Unformatted text preview: Physics 212
Today's Concept: Kirchhoff’s Rules
Circuits with resistors & batteries
35 30 25 20 15 10 5 0 Lecture 10 Confused Avg = 3.3 Confident Physics 212 Lecture 10, Slide 1 Physics • Help me to stop passing so much gas. • How to know if something is a drop or a gain in voltage and what exactly that means. • How to set up multi-loop problems. • I want to know my grade on my test. I want an A even though I probably wont get it because i suck at ur physics tests theyre too hard • embarrassing stories about the professor's childhood • I wonder why this exam is much more difficult than the past exams for previous 5 semesters • I don't understand one bit about the what sign or how much current flows through the blue wire from a to b. Help please • Bears. Beets. Battlestar Galactica.
Physics 212 Lecture 10, Slide 2 Physics Your comments on “what do you want to learn more about? • Why was the exam as hard as it was? It was NOTHING like the past hour exams, both in difficulty and types of questions. Reminded me of the Spring 2007 211 exam #2...I believe the average was about 60%. When I tried it, I just decided to stop because it was just an order of magnitude more difficult than any of the others. Seriously, not cool of you to pull on us...I hope this wasn't about the cheating. It's terrible to make a test so unreasonably hard (and cause so much trouble for our grades) just to keep 2 people from cheating on it. IGNORING THAT... I'm ok with the circuits. Can't wait to start the homework. I really like Kirchoff's Laws. Will we have to deal with Wheatstone bridges and other evil things along those lines? • Altgeld people: Sorry. Look for an email from me about what we will do.
Physics 212 Lecture 10, Slide 3 Physics Your comments on “what do you want to learn more about? Key Concepts:
1) Understanding Kirchoff’s Rules 2) Using Kirchoff’s Rules Today’s Plan:
• • • Summary of Kirchoff’s rules Example problem Review Preflights Physics 212 Lecture 10, Slide 4 Physics Last Time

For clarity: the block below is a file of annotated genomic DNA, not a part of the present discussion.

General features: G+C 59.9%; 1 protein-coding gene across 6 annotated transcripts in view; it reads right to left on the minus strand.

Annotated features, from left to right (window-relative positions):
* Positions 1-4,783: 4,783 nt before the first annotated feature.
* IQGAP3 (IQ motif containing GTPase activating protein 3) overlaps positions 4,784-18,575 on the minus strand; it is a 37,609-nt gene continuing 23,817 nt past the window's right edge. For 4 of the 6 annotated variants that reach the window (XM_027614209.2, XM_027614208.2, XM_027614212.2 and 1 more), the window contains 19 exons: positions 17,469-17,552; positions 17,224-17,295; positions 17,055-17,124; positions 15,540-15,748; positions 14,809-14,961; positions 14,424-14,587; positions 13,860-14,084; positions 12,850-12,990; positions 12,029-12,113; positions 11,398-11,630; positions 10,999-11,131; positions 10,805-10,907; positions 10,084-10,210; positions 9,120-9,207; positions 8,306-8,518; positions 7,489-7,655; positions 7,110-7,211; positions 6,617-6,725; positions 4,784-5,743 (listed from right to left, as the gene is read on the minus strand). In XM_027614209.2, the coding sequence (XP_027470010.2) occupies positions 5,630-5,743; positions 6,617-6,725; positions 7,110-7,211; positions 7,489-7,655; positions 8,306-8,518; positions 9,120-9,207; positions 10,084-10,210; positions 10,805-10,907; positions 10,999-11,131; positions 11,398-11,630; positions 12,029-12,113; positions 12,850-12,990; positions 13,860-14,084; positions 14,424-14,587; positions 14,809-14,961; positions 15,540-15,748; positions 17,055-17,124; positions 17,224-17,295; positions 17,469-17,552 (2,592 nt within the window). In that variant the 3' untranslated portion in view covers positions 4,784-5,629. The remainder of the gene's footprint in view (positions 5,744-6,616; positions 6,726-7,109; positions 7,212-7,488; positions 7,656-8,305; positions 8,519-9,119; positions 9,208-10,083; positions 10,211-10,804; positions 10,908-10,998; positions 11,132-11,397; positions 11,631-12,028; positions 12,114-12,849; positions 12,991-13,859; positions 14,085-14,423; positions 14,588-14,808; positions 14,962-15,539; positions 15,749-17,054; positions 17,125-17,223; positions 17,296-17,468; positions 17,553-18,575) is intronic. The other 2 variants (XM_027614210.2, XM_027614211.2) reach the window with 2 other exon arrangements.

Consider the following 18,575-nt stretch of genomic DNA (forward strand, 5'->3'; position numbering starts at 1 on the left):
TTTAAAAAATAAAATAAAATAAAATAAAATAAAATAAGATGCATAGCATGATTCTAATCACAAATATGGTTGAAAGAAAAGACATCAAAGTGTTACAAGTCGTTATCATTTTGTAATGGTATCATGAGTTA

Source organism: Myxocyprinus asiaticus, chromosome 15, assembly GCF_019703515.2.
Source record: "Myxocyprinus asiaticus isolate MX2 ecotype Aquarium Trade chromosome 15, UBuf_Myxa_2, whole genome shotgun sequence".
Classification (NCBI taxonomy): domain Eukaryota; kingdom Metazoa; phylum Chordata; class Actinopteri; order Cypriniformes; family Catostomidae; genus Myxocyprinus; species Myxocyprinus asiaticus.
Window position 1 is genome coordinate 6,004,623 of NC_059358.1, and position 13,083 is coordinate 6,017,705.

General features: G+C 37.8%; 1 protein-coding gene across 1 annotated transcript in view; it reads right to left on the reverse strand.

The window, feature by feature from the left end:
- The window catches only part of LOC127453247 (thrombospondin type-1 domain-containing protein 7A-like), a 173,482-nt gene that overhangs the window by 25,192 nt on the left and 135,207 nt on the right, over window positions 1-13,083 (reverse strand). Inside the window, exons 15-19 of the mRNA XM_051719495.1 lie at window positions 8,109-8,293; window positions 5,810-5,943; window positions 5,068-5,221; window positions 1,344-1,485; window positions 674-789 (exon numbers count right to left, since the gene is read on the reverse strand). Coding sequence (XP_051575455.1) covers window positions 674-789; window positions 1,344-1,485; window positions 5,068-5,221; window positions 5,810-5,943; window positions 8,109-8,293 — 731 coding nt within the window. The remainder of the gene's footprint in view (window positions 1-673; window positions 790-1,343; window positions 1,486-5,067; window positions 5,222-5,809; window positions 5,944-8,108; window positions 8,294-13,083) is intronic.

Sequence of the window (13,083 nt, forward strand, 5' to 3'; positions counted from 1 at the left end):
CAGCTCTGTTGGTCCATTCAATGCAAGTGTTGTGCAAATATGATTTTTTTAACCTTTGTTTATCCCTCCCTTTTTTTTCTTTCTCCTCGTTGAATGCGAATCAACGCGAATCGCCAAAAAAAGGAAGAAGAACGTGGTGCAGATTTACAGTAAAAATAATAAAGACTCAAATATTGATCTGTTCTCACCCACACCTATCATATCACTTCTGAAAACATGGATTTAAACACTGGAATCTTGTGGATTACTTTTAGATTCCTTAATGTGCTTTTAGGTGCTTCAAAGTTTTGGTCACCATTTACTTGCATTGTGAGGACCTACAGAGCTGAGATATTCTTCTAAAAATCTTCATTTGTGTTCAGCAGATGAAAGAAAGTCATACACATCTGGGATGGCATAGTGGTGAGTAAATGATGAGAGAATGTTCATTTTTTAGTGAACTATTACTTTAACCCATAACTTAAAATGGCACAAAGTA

Resistors in series:
Current through is same. Voltage drop across is IRi Reffective = R1 + R 2 + R3 + ... Resistors in parallel:
Voltage drop across is same. Current through is V/Ri 1 Reffective 1 1 1 =+ + + ... R1 R2 R3 Solved Circuits
R1 V R2 R3 R4 = V I1234 R1234 Physics 212 Lecture 10, Slide 5 Physics 5 New Circuit
R1 R3 V1 V2 R2 How Can We Solve This One?
R1 V1 V2 R3 R2 V
I1234 = R12 THE ANSWER: Kirchhoff’s Rules
Physics 212 Lecture 10, Slide 6 Physics 5 Kirchoff’s Voltage Rule ∑ ΔV i =0 Kirchoff's Voltage Rule states that the sum of the voltage changes caused by any elements (like wires, batteries, and resistors) around a circuit must be zero. If we model voltage as height above the ground floor, see if you can come up with the analogy to Kirchoff's Voltage Rule in terms of someone walking around in the hallways and stairways and elevators of a high-rise building. If we start at the ground floor with a potential of 0, and walk around up and down stairs, take the elevator a few flights, go to the roof, parachute off, and end up back on the ground floor, our potential is still 0. Therefore, the potential difference is 0. We may have increased and decreased our potential as we traveled through the building, but we still start and end at a potential of 0. OR: The potential difference between a point and itself is zero !
Physics 212 Lecture 10, Slide 7 Physics Kirchoff’s Current Rule ∑I in = ∑ I out Kirchoff's Current Rule states that the sum of all currents entering any given point in a circuit must equal the sum of all currents leaving the same point. If we model electrical current as water, see if you can come up with an analogy to Kirchoff's Current Rule in terms of household plumbing. If you have a main water line coming into your house, it will split off to service all utilities, such as sink, toilet, shower, etc. The water in all of those lines must equal the amount of water coming out of the main line, and when all the household water drains out of the house into a main line again, all the smaller lines must include as much water as the drain carries out. OR: Electric Charge is Conserved
Physics 212 Lecture 10, Slide 8 Physics Kirchhoff’s Laws
(1) Label all currents
Choose any direction
R1 I1 (2) Label +/- for all elements
Current goes + ⇒ - (for resistors) A + +
3 + I4 (3) Choose loop and direction
Must start on wire, not element. B I2 I3 R3 R5 2 + - + - R4 (4) Write down voltage drops + First sign you hit is sign to use. Iin = Iout + I5 (5) Write down node equation We’ll do calculation first today It’s actually the easiest thing to do !! Physics 212 Lecture 10, Slide 9 Physics 17 Preflight 3